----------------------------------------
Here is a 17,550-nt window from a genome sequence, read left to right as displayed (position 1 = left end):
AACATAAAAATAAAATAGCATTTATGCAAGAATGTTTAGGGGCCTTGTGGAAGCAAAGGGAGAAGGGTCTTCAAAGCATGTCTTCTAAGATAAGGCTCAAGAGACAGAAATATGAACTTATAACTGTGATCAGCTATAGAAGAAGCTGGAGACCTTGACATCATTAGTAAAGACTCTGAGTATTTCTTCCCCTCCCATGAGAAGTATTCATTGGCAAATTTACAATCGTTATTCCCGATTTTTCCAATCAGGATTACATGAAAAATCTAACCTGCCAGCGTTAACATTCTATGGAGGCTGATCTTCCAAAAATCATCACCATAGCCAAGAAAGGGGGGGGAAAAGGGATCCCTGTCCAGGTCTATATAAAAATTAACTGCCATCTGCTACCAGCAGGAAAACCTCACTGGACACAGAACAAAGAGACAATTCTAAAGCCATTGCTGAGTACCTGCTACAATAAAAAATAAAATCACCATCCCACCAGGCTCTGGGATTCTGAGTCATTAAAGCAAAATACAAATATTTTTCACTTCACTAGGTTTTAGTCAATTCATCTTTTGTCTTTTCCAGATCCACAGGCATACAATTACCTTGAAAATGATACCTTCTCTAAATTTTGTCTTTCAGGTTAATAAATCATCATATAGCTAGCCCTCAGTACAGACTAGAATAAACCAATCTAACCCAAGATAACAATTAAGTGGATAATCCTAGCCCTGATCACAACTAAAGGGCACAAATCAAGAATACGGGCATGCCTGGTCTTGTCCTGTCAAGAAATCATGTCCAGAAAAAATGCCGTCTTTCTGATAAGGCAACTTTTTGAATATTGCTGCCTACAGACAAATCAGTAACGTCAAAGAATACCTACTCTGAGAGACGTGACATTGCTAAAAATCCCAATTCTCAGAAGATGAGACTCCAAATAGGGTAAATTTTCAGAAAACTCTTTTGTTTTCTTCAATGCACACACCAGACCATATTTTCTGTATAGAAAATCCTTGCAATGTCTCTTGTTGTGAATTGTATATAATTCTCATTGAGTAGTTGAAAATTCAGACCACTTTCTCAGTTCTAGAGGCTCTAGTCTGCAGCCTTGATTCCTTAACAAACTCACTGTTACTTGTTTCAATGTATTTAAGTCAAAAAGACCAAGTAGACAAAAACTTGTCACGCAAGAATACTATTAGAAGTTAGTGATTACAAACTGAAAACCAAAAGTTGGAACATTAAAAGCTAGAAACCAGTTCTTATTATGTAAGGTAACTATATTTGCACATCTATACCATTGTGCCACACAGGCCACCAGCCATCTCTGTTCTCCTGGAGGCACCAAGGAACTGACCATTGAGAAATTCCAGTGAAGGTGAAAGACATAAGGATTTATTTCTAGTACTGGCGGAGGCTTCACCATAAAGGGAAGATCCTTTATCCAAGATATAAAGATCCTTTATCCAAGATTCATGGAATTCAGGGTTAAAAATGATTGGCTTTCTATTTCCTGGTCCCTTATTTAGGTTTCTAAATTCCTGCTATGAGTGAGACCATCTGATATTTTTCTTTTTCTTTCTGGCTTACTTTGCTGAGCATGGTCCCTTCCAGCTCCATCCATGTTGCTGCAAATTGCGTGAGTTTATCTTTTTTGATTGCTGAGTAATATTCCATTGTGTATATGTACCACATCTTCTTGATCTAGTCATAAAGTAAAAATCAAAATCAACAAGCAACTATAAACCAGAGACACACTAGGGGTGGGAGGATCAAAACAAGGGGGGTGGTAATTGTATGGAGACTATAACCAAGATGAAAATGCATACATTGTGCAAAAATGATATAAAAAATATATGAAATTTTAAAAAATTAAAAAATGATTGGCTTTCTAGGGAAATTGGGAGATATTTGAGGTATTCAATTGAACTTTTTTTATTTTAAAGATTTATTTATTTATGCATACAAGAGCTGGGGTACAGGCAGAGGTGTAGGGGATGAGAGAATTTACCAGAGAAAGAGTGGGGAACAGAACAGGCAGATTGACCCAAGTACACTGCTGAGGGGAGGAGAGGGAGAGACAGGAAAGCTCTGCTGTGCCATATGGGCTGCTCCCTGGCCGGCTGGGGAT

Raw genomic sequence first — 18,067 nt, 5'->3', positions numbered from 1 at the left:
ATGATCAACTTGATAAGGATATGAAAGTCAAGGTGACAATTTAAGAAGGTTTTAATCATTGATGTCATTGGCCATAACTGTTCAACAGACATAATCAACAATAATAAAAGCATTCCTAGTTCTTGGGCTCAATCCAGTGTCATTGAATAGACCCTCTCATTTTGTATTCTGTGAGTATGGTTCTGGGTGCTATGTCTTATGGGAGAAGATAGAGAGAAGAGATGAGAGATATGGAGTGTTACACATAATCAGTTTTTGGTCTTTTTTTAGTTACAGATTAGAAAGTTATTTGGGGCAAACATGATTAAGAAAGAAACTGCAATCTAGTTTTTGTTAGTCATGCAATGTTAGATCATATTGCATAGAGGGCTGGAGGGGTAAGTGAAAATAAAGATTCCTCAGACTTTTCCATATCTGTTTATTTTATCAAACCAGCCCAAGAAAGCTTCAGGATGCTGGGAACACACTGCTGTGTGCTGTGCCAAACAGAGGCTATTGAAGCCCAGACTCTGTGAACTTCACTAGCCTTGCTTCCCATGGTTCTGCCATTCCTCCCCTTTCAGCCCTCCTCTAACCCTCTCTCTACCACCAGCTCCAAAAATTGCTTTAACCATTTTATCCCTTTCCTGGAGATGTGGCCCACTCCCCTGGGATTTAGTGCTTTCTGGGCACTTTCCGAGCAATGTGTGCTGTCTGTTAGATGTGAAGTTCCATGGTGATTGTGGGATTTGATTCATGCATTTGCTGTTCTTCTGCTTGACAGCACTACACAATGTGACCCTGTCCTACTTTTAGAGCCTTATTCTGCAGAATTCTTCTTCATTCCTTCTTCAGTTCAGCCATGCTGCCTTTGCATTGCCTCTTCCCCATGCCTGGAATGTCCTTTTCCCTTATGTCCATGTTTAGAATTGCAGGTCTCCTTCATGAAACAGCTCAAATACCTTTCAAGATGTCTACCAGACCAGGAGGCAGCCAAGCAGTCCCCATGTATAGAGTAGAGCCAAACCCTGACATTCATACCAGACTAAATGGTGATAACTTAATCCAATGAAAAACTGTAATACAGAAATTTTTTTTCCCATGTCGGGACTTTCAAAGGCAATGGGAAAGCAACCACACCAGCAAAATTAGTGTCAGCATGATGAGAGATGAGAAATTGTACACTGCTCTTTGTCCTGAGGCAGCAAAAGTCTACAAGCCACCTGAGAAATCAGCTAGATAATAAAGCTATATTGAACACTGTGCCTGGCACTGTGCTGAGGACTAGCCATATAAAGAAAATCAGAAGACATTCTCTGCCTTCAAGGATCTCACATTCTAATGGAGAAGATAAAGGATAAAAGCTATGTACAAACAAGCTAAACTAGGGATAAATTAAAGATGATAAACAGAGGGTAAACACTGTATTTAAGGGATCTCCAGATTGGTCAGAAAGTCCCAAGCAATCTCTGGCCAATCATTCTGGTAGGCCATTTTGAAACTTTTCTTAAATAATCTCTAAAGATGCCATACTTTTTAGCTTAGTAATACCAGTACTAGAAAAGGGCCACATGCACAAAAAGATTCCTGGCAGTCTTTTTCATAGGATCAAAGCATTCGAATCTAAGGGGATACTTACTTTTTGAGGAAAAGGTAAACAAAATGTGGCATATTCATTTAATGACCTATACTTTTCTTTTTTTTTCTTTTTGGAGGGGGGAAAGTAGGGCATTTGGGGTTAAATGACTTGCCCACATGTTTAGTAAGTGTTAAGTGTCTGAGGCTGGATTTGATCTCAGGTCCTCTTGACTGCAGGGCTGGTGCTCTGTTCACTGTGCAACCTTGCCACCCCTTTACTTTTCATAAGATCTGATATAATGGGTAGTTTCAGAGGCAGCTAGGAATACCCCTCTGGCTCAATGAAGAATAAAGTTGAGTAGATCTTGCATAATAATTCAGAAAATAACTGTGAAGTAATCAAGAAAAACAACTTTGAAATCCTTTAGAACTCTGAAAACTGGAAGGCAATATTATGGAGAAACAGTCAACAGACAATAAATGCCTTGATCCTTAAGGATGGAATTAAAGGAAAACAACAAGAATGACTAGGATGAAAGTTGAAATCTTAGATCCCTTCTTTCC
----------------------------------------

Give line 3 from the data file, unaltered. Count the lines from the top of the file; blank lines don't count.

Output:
Raw genomic sequence first — 18,067 nt, 5'->3', positions numbered from 1 at the left: